A Core Management Tool: the Business Case
There are three principles to keep in mind with business cases. One, a business case in a living document that will grow (in accuracy and detail) over time. Two, cross-functional participation and input (especially from stakeholders) strengthens business case accuracy and credibility. Three, the business case’s job is not over once the project is approved.
A Living, Growing Document
Business cases grow over time. They can start with a payback calculation on the back of a napkin during a business lunch. That simple calculation will raise questions that need to be fleshed out (like how’s that compare to the company’s hurdle rate). Then you make a list and start to work. All of this will items in your business case. So the best way to start a business case is with an outline of the major sections. Some will be blank at first. As you work it over time, those blanks get filled in and others may be added.
There are plenty of example outlines around for business cases. Since each prospective project will vary, likewise there is no one-size-fits-all business case. I’ve found that you just need to pick one and then be ready to customize. My favorite outline is:
Problem Statement or Objective (including Background)
Enablers and Constraints in Reaching the Objective
Option Exploration and Selection
Financial Analysis of Selected Option
The Projected Revenue (Market Forecast or Dollars Benefit Based on Expected Production Volume)
The Projected Costs: One Time and Ongoing
Expected Return on Investment (ROI) or Internal Rate of Return (IRR)
Risk Assessment and Mitigation (including actions if there are changes in ROI or IRR
Organization (Departmental Participants)
All too often I’ve seen business cases start to collect dust after the project go-ahead. Projects moved to completion even after changes in business environment or technology obsoleted the original value proposition. Best Practices for major projects (like large capital projects) call for a periodic review of the business case throughout the project life cycle. Generally speaking, the phases in a project life cycle are Initiation, Development, Design, Construction, and Commissioning.
The calculation and questions from the back of that napkin feed the Financial Analysis in Initiation. This phase calls for an Order of Magnitude cost estimate (± 25% to ± 75% depending on your company’s policy). This is the basis for an initial elimination of weak projects at the first Gate review before going further on into Development. An Order of Magnitude estimate requires minimal effort before applying ever increasing levels of detail and effort in later phases.
Having passed the first Gate review, the project goes into Development. Greater levels of effort are applied to building the business case. Project participants increase. Stakeholders get involved. Alternate options to address the problem are explored and selected. A project is designed using the selected option.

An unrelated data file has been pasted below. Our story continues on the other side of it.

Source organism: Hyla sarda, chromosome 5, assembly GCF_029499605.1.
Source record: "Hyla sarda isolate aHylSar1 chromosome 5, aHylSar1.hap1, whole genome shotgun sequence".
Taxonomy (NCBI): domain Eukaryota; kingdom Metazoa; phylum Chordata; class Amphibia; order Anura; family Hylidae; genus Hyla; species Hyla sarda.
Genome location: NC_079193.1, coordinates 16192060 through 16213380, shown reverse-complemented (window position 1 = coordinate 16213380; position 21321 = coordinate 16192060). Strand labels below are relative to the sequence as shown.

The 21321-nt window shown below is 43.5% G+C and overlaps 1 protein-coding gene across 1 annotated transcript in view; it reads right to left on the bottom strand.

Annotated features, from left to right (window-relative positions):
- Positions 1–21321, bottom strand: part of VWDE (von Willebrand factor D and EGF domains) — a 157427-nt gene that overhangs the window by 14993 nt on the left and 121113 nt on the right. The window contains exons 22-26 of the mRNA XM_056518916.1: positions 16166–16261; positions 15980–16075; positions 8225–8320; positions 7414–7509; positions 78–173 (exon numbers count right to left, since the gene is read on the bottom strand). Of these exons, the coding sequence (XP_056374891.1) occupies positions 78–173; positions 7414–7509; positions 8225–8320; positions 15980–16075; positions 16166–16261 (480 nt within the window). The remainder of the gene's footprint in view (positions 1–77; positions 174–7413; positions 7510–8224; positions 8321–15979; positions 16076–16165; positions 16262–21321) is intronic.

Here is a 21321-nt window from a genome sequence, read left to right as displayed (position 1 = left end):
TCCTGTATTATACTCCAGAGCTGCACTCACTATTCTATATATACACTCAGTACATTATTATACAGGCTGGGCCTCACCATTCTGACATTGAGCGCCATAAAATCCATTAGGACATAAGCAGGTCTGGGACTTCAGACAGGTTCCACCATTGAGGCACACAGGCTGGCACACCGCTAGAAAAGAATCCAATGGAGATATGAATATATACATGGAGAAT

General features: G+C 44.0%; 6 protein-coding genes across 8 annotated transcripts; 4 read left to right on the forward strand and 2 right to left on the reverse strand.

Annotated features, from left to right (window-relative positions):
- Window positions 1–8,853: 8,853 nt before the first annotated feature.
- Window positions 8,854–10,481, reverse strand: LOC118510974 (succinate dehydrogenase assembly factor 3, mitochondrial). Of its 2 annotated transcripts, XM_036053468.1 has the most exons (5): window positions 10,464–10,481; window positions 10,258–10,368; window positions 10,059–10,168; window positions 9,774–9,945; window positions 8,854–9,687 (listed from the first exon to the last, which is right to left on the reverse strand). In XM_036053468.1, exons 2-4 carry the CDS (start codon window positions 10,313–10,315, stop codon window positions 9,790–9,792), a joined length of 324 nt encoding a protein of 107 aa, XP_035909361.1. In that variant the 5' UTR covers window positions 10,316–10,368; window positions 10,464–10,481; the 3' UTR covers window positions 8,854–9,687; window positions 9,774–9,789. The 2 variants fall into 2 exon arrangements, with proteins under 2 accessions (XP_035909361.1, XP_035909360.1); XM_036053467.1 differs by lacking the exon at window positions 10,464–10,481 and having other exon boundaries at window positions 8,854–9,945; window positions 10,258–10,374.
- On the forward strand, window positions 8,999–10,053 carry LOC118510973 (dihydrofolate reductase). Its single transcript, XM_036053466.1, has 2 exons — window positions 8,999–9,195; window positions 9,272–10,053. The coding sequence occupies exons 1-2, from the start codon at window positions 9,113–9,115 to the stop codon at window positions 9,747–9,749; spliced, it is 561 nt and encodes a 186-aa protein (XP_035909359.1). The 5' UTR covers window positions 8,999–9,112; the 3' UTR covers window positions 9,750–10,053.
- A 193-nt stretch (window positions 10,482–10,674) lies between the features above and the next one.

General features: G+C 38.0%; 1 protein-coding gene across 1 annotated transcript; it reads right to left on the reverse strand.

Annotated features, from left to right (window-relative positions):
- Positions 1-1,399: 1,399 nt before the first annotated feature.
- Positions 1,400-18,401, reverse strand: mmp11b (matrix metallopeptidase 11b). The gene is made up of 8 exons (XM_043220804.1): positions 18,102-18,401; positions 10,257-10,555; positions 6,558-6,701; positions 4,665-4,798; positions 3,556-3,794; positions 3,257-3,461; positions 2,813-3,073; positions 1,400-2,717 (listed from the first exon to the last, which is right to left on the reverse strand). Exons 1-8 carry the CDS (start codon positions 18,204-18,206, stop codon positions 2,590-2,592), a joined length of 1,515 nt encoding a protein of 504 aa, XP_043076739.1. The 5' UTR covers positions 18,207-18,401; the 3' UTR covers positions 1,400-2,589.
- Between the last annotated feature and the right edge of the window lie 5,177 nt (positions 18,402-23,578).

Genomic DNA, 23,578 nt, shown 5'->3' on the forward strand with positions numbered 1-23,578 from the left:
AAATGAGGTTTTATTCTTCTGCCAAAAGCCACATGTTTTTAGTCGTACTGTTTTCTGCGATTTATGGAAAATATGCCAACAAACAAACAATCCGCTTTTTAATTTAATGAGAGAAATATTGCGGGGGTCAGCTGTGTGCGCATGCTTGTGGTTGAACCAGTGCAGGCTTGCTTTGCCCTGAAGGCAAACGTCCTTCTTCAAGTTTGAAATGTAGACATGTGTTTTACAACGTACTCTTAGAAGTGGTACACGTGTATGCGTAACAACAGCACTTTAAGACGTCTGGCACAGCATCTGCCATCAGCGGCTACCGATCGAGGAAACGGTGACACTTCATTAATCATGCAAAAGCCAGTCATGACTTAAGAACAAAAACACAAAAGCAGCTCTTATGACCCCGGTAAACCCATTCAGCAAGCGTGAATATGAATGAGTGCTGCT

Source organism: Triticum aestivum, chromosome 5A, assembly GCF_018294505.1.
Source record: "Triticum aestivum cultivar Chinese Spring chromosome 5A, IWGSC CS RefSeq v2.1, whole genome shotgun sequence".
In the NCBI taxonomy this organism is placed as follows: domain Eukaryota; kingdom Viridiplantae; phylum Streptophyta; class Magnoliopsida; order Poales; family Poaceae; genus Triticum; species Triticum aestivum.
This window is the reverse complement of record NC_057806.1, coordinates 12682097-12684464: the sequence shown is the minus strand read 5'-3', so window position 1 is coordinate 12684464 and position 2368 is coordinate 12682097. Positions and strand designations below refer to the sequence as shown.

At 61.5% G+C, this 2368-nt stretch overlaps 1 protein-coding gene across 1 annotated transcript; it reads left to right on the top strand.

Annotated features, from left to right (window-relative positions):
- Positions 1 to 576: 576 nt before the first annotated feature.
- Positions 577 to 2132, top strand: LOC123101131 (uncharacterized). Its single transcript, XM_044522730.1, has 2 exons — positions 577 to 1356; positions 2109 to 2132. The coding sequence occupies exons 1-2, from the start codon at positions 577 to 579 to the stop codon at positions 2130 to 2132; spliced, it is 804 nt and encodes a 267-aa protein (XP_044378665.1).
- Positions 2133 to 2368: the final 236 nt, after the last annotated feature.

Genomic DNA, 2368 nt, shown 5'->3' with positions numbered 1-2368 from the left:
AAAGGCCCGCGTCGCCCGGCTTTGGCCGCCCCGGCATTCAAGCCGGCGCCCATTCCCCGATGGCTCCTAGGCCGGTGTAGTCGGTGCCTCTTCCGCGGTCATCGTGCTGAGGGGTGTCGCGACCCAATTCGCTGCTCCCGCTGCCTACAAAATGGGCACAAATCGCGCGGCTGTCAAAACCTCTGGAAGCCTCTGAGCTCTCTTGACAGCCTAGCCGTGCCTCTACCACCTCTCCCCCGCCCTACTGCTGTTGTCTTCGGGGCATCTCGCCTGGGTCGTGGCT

Now a Budget estimate is applied (± 25%). The Gate review is conducted. If the IRR meets or exceeds the targeted IRR, the project, and its business case, moves to the next phase: Design.
The business case is continually updated and reviewed at the project Gates. New information updates original. Depending on the nature of a project, a project can be suspended or stopped if new information comes to light that drops the IRR below the hurdle rate. At a minimum, there should be risk assessments during reviews when the financials or other key factors go south. The business case is the central tool throughout.
At critical reviews, functional representatives will pass judgement on the project based on their perspective on the business case. Finance, Engineering, Human Resources, Marketing, QA, HSE, and Operations will have a say in whether or not the project should go ahead. It is far better to involve them before the big presentation rather than during. You’re better off knowing what they’re going to say going into the approval meeting rather than during.
That being the case, involve each functional group (preferably the representative) in developing that part of the business case on which they will pass judgement. A stretch goal is to have them present their part of the business case during the approval meeting! At a minimum your business case will include those elements, and their data, they’ll be looking for in approval.
Life after Project Approval
It seems that the widest spread practice for business cases is to leave them in a dark archive after project commissioning and turnover. We’ve seen where this practice leads to a history of questionable projects. The organization never returned to the business case to see if the project performed as described in the approval processes (at each Gate review). The organizations suffered from overly optimistic revenue and/or cost projections but never took corrective action.
Again looking at Best Practices for project and program management, each project should conduct a Lessons Learned after a project is completed (up and running, handed off to the “customer”). The Lessons Learned should include an assessment of forecast accuracy. Forecast accuracy includes that for revenues, production volumes, gross margins, implementation costs, and IRR. Any significant findings should be used proofing forecasts on future projects.